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I found out about from Katya Andersen’s non-profit marketing blog. It’s a project undertaken by Mark Horvath, who was once a homeless person, and now maintains a vlog of interviews with people living on the streets. The brief videos are powerful testimonies to just how easily homelessness can happen, and how excruciatingly difficult it can be to get out. I’d love to know if anyone has undertaken a similar project in Canada.

Homelessness, of course, has its gendered dimensions, as Tracy’s story illustrates:

Tracy and her children from on Vimeo.

I’m not quite sure how to feel about a recent post at announcing Oprah’s plan to make over a family homeless shelter. America’s talk show queen is pairing up with Benjamin Moore and has asked contestants to fill out an online form indicating in 100-200 words why their shelter is the most deserving of a makeover. The contest is now closed (sorry, folks), but I imagine a future episode of The Oprah Winfrey Show will be dedicated to unveiling the transformation.

My immediate response to this news included a requisite rolling of the eyes–which is often the case when I hear about yet another one of Oprah’s magical makeovers, favourite things giveaways, and other stunts that encourage endless consumption. And I always get miffed when I see corporate sponsorship disguised as benevolence. Oh, thank you, Benjamin Moore for donating what is probably a very negligible amount of paint and supplies in return for HUGE publicity.

Making over a homeless shelter seems like such a flawed idea. Is this really the best way to help homeless families that have been hit hard by the recession? It comes off as a frivolous gesture that doesn’t in any way tackle the real issues that homeless people face. Wouldn’t it be better to donate money towards the provision of basic needs like food and clothing, or perhaps building more shelters so that everyone without a home has a place to go?

But then I started thinking a bit more. I spend a lot of time enjoying the pleasures that are associated with being surrounded by beauty and beautiful things. And I’ve chosen to decorate my apartment in ways that make my space feel like a home to me. So is it fair to say that an aesthetically pleasing environment is a luxury that shouldn’t be afforded to the homeless? While Oprah’s homeless shelter makeover will in no way contribute to the elimination or reduction of homelessness or poverty, it will provide a certain amount of dignity to its recipients. And I think that feeling of dignity and overall comfort in having a reasonably updated home can go a long way to lifting people out of difficult situations.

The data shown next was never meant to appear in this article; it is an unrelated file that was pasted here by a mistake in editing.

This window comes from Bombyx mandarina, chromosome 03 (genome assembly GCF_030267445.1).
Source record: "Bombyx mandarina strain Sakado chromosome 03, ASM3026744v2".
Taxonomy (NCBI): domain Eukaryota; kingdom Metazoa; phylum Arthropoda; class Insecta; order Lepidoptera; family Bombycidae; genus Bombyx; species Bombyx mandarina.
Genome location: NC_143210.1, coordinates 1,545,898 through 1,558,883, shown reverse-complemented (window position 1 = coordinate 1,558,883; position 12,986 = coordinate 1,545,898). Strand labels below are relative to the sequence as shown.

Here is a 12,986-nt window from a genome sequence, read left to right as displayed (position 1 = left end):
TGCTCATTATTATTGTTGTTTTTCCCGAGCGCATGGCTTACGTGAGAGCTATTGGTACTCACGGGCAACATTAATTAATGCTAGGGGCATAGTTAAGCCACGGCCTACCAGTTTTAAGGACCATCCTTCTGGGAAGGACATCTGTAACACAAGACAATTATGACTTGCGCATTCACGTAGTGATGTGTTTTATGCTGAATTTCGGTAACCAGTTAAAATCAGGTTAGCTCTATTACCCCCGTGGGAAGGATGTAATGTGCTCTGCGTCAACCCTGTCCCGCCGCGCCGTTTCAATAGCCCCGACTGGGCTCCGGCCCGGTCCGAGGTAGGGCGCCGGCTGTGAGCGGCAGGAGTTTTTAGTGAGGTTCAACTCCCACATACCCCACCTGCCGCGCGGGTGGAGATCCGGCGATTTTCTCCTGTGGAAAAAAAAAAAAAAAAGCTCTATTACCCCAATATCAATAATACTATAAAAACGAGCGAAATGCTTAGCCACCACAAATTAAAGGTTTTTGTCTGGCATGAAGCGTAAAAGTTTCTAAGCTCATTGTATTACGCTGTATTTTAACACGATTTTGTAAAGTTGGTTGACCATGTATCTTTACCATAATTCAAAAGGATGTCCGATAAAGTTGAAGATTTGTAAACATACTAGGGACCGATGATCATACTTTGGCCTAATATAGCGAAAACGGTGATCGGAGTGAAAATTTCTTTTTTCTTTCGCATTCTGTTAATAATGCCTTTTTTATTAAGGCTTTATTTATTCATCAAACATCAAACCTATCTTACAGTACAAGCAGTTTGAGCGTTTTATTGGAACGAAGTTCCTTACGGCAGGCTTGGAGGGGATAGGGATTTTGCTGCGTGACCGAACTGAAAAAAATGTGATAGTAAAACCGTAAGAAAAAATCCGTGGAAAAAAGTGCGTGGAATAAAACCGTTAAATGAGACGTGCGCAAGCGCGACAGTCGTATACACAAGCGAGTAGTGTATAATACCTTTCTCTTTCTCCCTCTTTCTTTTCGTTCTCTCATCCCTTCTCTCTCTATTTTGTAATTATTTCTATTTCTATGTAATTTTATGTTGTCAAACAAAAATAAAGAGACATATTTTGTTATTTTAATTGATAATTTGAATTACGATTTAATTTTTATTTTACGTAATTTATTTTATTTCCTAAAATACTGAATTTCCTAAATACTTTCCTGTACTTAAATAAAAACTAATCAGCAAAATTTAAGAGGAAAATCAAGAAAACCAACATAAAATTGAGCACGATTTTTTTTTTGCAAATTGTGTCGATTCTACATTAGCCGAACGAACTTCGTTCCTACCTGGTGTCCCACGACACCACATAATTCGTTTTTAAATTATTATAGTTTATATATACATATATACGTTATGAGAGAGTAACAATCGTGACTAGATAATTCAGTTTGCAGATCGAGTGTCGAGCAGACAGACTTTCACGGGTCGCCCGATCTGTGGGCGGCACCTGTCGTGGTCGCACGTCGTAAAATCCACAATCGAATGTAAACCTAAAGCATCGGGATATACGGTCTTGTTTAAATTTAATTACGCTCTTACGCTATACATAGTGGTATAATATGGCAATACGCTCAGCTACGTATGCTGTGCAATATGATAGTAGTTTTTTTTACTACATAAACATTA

Additionally, and perhaps more importantly, we all know that Oprah is a near-omnipotent media magnate who’s got the power to enlighten and persuade. Millions of people watch her show every day, and the topics she covers often inspire her viewers to take action and create change within their own lives and communities. If Oprah does a show that educates Americans and the world about the impact of the recession on the homeless population, I have no doubt that her viewers will respond and start making the types of contributions that do actually effect change. So Oprah redecorates a shelter, but then her viewers take on simpler yet equally meaningful tasks such as donating clothing, food and time to a local shelter.

So, as I continue to mull over the pros and cons of Oprah’s homeless shelter transformation, I’ll leave you with these questions: within the context of homelessness, is it sometimes necessary to balance pragmatic concerns with aesthetic, pleasure-driven ones? Is Oprah doing a good thing?